Now, you can select your Time zone preference, desired Columns, and Date range. Once done, click on Export at the bottom of the page. 

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This will download your Stripe data, including the selected payment information, in CSV format.

In the next step, you have to load this CSV file into your Snowflake account to complete the migration process. The steps you need to follow to upload the Stripe data CSV file to Snowflake include:

  • Login to your Snowflake account. 
  • Create a database and select it by using the use statement. The syntax is as follows:
use database [database-name];
  • Create a file format that will describe the data to be loaded into the Snowflake tables. The syntax for creating a file format is as follows:
CREATE [ OR REPLACE ] FILE FORMAT [IF NOT EXISTS ] <name> TYPE = {CSV} [formatTypeOptions] [COMMENT = ‘ ‘]
  • Use the CREATE statement to create a table. Here is the syntax:
CREATE [OR REPLACE] TABLE [ IF NOT EXISTS ] <table_name> ( <column_name1> <data_type> [ <column_constraints> ], <column_name2> <data_type> [ <column_constraints> ], );
  • Create a staging area: 
  • Load the CSV file from your device to Snowflake staging with the following syntax:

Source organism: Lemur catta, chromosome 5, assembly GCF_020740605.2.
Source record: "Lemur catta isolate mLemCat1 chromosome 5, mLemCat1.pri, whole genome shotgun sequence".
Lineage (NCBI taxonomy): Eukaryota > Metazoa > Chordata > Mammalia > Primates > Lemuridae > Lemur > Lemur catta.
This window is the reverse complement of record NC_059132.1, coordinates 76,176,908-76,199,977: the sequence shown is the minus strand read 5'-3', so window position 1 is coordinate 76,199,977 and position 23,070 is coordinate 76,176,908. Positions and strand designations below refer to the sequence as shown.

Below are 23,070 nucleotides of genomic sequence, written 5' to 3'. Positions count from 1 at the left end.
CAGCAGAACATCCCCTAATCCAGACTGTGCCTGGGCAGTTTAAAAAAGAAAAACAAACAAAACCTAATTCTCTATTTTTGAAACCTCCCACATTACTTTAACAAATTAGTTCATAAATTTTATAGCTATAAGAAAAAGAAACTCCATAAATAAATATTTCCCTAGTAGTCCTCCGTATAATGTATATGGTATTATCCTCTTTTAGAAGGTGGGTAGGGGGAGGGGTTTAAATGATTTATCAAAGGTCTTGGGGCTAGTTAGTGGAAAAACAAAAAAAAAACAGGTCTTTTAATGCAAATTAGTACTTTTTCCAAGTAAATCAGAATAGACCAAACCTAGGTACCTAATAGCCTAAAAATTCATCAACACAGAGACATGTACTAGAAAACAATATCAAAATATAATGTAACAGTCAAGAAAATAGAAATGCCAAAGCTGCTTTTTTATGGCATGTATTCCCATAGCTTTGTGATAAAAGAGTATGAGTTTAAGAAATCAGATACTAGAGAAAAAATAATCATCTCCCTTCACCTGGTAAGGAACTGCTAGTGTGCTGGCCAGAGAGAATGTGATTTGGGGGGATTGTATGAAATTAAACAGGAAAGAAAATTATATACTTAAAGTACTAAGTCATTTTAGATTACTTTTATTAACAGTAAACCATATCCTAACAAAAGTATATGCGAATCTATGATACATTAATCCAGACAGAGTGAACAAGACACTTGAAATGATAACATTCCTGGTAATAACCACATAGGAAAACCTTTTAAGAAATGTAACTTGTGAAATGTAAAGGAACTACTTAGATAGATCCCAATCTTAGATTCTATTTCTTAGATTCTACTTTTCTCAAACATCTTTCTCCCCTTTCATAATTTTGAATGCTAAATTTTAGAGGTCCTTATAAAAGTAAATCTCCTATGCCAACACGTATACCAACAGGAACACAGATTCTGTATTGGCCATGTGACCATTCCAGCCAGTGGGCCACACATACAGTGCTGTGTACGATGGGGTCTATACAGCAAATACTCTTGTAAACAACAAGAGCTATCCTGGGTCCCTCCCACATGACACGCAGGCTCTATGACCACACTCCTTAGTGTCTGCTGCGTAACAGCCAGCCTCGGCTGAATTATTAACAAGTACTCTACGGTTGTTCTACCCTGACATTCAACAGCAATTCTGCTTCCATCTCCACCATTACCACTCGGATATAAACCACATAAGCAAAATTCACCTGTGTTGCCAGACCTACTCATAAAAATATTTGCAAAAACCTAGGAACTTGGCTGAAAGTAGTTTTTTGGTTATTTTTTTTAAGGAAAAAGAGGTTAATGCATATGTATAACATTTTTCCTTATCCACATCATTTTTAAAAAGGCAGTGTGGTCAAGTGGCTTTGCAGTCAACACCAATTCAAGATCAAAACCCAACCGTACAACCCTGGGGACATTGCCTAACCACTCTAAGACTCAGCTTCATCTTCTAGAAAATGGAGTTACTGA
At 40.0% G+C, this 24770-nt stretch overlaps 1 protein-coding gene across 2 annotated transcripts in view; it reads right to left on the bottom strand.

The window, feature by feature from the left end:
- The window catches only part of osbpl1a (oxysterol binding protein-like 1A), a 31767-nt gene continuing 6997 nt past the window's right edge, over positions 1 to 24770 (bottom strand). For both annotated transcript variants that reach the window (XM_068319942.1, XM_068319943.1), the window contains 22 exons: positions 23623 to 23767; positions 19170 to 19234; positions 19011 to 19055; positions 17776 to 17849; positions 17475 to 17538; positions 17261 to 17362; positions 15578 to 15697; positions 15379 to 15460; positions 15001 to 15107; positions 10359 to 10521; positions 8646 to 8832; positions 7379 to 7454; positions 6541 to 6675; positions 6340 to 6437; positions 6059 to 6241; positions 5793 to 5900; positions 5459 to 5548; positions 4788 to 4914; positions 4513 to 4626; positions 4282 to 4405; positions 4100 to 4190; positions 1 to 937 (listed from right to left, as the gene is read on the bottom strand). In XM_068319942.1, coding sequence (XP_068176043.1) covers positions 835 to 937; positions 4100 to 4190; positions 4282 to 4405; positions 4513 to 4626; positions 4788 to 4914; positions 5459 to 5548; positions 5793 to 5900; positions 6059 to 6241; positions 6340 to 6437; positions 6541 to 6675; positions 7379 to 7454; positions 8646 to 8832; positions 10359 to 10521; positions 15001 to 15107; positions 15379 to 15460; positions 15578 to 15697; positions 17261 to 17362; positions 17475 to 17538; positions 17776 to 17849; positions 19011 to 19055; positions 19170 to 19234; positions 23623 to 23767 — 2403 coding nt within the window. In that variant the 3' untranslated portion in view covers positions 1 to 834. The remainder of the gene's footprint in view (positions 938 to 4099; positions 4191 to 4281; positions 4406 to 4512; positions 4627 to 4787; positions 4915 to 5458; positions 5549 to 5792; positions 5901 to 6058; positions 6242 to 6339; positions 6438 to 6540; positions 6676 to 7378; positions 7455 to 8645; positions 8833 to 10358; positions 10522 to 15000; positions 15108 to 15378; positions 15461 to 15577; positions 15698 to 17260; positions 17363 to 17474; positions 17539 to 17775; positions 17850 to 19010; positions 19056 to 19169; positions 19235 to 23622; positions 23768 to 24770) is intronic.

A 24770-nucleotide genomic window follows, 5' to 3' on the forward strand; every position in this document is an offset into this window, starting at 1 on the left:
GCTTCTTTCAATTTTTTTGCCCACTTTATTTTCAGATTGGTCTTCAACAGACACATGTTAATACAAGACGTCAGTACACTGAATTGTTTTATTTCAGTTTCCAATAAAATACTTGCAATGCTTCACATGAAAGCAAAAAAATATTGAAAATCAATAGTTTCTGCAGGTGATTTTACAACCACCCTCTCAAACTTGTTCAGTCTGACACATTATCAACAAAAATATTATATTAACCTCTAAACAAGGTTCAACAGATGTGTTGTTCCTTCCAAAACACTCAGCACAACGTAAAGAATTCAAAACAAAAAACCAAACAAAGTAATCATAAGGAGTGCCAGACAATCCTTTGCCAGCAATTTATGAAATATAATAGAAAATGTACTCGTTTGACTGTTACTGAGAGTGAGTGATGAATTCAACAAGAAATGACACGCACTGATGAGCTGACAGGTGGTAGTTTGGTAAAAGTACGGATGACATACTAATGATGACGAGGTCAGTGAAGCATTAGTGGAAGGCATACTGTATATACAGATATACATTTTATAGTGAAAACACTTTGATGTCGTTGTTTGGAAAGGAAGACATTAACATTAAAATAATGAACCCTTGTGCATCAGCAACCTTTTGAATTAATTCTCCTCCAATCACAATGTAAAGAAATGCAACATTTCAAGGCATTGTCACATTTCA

put <path_to_csv_file> @~/stage_name put file://D:\[csv_file_name].csv @DEMO_DB.PUBLIC.%[database_name]
  • Copy the loaded CSV data to the target table, which was created in the earlier step. Use the following syntax:
COPY INTO <table_name> FROM <staging_area>/<csv_filepath> FILE_FORMAT = (TYPE = CSV) ; copy into [database_name] from @%[database_name] file_format= (format_name= ‘my_csv_format’, error_on_column_count_mismatch= false) pattern= ‘.*[csv_file_name].csv.gz’ on_error= ‘skip_file’;
  • Run a select query to verify if the CSV data is loaded to the target table:
select * from table_name;

This wraps up the Stripe to Snowflake integration process. With these steps completed, your data is now ready for querying within Snowflake.

Final Thoughts

Migrating data from Stripe to Snowflake will provide you with advanced analytics for faster growth. It will help you analyze crucial data, such as payments received, subscriptions sold, pending dues, etc.

To move data from Stripe to Snowflake, you can use one of three methods: Stripe UI, third-party data integration tools, or via CSV export/import. A drawback of using Stripe UI is that currently, it only supports a few instances of Snowflake (deployed on AWS). The Stripe data is processed and loaded within six hours of being generated. This makes it unsuitable for real-time access to data. On the other hand, CSV export/import is time-consuming, effort-intensive, and lacks automation and real-time capabilities. 

Third-party data integration platforms simplify the process of setting up a data pipeline in just a few minutes. Reliable, real-time ETL tools like Estuary Flow, can speed up the process and save a lot of productive time.

Estuary Flow supports real-time data transfers between Stripe to Snowflake, helping maintain up-to-date data in the warehouse for time-critical insights.

You can use the in-built connectors of Estuary Flow to set up a real-time data pipeline between any source and destination for seamless migration of data. So, register for free today to try it out yourself!